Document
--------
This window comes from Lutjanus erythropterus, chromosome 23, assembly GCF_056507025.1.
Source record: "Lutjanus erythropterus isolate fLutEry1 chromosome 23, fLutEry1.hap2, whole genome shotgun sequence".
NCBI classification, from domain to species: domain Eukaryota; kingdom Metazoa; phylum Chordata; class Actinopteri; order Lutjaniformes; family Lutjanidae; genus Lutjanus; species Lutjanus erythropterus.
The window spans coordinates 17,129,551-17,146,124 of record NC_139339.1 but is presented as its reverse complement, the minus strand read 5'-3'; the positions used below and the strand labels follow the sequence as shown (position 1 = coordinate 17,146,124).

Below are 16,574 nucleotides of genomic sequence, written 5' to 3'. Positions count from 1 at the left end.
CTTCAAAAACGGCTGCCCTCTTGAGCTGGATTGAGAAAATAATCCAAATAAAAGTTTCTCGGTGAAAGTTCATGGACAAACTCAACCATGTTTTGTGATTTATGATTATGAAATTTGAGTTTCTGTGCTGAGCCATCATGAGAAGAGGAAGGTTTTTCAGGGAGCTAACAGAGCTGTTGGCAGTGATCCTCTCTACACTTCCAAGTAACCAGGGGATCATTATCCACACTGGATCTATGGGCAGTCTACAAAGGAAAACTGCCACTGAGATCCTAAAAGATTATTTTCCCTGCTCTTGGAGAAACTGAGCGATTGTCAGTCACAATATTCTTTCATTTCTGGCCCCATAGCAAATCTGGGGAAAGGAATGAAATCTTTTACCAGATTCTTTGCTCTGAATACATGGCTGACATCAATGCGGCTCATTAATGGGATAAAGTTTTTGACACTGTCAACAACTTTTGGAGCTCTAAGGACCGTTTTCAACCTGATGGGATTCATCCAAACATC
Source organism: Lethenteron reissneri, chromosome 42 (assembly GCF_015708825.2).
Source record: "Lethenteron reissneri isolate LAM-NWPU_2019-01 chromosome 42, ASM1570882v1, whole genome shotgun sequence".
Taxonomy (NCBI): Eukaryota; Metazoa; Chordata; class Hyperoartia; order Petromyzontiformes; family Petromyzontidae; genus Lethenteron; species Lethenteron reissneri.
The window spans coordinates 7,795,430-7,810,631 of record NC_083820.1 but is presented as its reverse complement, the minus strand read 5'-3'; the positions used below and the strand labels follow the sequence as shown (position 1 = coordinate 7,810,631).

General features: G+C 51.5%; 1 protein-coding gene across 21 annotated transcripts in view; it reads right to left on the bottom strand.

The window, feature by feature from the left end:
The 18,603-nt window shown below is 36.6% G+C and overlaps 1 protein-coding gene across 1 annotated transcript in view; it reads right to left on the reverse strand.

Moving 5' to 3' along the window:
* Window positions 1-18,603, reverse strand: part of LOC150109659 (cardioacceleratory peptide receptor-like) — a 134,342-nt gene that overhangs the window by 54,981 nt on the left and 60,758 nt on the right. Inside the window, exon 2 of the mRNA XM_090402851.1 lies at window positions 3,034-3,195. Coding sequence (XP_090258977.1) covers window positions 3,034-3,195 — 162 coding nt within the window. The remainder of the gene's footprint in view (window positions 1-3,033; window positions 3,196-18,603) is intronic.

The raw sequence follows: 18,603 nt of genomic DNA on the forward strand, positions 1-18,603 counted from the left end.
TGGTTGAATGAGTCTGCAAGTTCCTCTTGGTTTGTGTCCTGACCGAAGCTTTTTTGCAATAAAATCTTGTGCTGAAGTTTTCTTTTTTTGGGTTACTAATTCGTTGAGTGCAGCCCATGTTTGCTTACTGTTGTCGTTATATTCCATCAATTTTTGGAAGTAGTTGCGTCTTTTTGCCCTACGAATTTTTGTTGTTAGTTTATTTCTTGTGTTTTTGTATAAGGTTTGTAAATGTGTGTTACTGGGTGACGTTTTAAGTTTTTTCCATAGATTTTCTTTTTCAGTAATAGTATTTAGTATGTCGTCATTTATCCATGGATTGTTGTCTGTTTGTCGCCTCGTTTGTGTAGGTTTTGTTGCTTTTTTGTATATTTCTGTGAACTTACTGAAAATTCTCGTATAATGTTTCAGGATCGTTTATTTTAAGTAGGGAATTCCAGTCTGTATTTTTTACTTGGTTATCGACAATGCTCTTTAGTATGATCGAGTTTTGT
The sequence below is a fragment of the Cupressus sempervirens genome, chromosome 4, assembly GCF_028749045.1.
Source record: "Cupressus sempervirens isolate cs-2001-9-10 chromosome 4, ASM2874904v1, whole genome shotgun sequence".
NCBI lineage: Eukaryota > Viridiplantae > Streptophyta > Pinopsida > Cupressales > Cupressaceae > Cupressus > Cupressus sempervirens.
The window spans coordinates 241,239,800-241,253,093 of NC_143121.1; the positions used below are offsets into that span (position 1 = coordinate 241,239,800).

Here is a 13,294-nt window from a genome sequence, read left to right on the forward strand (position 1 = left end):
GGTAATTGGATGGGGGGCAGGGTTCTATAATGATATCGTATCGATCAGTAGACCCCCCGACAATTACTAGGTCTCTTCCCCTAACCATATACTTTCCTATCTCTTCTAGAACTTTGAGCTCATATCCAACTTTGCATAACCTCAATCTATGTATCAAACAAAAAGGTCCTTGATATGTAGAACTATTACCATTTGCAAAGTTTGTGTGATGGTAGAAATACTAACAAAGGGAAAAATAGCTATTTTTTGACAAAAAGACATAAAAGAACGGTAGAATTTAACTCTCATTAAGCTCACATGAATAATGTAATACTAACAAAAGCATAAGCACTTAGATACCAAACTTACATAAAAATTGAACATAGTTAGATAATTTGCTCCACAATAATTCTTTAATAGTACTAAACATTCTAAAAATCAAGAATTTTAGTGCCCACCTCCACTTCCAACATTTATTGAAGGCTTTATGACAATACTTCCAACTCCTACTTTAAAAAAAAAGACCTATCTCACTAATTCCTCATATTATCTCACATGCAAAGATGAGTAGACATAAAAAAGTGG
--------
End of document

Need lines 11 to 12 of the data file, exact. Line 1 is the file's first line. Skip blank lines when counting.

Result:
General features: G+C 51.5%; 1 protein-coding gene across 21 annotated transcripts in view; it reads right to left on the bottom strand.

The window, feature by feature from the left end: